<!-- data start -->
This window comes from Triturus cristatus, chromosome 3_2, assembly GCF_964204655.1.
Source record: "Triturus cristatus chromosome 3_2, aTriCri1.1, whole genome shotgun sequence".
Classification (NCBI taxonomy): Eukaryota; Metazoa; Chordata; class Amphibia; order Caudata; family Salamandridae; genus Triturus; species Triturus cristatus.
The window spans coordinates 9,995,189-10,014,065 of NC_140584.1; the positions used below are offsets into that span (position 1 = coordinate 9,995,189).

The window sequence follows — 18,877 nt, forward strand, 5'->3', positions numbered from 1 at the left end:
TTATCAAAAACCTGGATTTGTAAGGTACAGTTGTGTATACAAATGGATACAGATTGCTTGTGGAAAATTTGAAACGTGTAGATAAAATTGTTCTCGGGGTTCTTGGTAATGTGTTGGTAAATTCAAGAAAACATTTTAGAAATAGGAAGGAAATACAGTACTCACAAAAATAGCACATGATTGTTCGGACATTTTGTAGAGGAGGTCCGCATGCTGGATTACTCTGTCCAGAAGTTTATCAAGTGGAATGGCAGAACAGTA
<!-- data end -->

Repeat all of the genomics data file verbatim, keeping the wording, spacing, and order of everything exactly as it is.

This window comes from Triturus cristatus, chromosome 3_2, assembly GCF_964204655.1.
Source record: "Triturus cristatus chromosome 3_2, aTriCri1.1, whole genome shotgun sequence".
Classification (NCBI taxonomy): Eukaryota; Metazoa; Chordata; class Amphibia; order Caudata; family Salamandridae; genus Triturus; species Triturus cristatus.
The window spans coordinates 9,995,189-10,014,065 of NC_140584.1; the positions used below are offsets into that span (position 1 = coordinate 9,995,189).

The window sequence follows — 18,877 nt, forward strand, 5'->3', positions numbered from 1 at the left end:
TTATCAAAAACCTGGATTTGTAAGGTACAGTTGTGTATACAAATGGATACAGATTGCTTGTGGAAAATTTGAAACGTGTAGATAAAATTGTTCTCGGGGTTCTTGGTAATGTGTTGGTAAATTCAAGAAAACATTTTAGAAATAGGAAGGAAATACAGTACTCACAAAAATAGCACATGATTGTTCGGACATTTTGTAGAGGAGGTCCGCATGCTGGATTACTCTGTCCAGAAGTTTATCAAGTGGAATGGCAGAACAGTA